Reviews, profiles and news about art in Chicago

News: Out of Site 2015 Begins this Weekend

Art Fairs, Multimedia, Performance, Public Art, Street Art, Wicker Park/Bucktown No Comments »
Michal Samama. "Lament of Plastic," performance. Photo by Guy Kremnitzer.

Michal Samama. “Lament of Plastic,” performance/Photo: Guy Kremnitzer

It’s going to get confrontational in Wicker Park/Bucktown, beginning Saturday, July 25. The mission behind Out of Site is “to create unexpected encounters of public performance,” a take-it-to-the-streets art festival embarking on its fifth year of public performance art programming. Artists create whimsical disruptions for people as they go about their daily routines, choosing sites around the neighborhood that resonate with their practice.

The series launches this weekend with three performances in collaboration with the Wicker Park Fest. Sheryl Oring, an artist from North Carolina, will invite the public to write letters to the President of the United States as part of her piece “I Wish to Say,” previously performed at the 2012 Democratic National Convention, the Berlin Wall Memorial and other locations. To date, over 2,000 letters have been transcribed on a typewriter and submitted to the White House.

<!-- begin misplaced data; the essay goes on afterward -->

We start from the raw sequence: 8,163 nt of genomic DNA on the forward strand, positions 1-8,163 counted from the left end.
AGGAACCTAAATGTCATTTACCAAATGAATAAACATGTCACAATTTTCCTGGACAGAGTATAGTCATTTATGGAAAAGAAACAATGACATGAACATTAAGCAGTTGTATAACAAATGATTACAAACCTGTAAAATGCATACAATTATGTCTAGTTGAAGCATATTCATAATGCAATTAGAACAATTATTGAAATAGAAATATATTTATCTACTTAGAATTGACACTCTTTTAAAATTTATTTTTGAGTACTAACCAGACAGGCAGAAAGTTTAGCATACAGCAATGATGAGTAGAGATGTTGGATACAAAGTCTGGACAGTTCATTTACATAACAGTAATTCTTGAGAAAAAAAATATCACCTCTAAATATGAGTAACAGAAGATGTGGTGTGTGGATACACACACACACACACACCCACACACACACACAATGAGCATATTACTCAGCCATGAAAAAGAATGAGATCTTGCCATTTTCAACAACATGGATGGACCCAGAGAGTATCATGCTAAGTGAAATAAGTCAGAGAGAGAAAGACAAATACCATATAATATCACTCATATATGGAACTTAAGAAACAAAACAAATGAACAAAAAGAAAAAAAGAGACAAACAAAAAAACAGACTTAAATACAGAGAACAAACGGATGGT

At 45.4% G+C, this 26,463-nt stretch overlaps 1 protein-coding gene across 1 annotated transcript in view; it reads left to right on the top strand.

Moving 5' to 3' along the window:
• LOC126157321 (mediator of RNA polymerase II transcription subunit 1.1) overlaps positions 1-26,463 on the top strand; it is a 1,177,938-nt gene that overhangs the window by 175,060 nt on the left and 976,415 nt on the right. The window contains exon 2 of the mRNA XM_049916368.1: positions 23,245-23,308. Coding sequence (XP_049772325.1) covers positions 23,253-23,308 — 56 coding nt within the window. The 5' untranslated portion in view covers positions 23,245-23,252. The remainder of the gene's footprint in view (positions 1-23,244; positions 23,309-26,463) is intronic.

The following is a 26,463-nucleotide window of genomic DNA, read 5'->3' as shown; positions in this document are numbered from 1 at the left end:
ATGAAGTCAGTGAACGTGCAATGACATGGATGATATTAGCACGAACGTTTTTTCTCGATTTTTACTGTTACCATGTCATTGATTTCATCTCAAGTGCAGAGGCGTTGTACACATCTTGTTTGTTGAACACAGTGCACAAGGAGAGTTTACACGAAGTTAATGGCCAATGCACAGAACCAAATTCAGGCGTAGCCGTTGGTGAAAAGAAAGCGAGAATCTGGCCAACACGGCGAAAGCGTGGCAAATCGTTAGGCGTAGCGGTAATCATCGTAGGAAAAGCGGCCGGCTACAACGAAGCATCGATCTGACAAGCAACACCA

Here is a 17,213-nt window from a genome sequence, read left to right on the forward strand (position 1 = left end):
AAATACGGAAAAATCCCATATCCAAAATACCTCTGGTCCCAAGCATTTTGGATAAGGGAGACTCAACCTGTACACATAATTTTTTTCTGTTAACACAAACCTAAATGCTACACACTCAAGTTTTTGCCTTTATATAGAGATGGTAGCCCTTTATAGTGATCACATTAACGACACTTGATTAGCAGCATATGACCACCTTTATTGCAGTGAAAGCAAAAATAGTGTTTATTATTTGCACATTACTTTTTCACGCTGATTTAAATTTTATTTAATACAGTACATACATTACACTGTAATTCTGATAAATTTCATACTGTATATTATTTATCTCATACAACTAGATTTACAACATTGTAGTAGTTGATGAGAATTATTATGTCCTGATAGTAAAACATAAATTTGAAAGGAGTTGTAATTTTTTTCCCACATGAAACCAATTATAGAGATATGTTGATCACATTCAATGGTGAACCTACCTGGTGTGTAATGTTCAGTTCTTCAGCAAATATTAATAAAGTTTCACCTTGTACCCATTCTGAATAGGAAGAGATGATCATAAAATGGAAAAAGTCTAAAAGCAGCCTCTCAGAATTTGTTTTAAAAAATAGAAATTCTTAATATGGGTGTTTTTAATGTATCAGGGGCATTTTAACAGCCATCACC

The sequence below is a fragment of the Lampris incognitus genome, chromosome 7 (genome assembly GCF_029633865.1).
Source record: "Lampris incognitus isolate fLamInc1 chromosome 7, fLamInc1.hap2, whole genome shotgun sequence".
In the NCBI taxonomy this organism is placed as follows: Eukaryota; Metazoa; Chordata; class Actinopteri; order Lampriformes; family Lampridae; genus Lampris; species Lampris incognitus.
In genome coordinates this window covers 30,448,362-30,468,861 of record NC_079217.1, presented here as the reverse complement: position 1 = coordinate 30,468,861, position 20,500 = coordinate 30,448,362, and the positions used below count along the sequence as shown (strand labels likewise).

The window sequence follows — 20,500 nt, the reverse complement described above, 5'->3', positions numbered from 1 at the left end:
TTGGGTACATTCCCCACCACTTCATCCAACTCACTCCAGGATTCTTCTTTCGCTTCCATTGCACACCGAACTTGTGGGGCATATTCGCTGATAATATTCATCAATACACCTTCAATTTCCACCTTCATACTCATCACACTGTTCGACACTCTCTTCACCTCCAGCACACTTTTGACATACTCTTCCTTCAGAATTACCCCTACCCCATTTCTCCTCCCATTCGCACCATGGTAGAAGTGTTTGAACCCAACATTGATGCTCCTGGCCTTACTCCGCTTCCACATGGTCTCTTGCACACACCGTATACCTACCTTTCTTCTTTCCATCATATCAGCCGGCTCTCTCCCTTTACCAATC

While the details surrounding some performances are clear, the vast majority of performances are only yet known by a date, a time, a location, and an artist’s name. Ballenarca, a troupe from Puerto Rico via Austin, Texas, will take place at the intersection of Milwaukee and Evergreen, near the new 606 walking path. Without giving it away, passersby can expect to behold a large, bespectacled mobile sculpture come to life. “The Wisdom Box” by Duff Norris immediately follows. The public can anticipate this work by looking online for records of a previous performance called “Infinity Box,” but if you really want to know more you’ll just have to show up.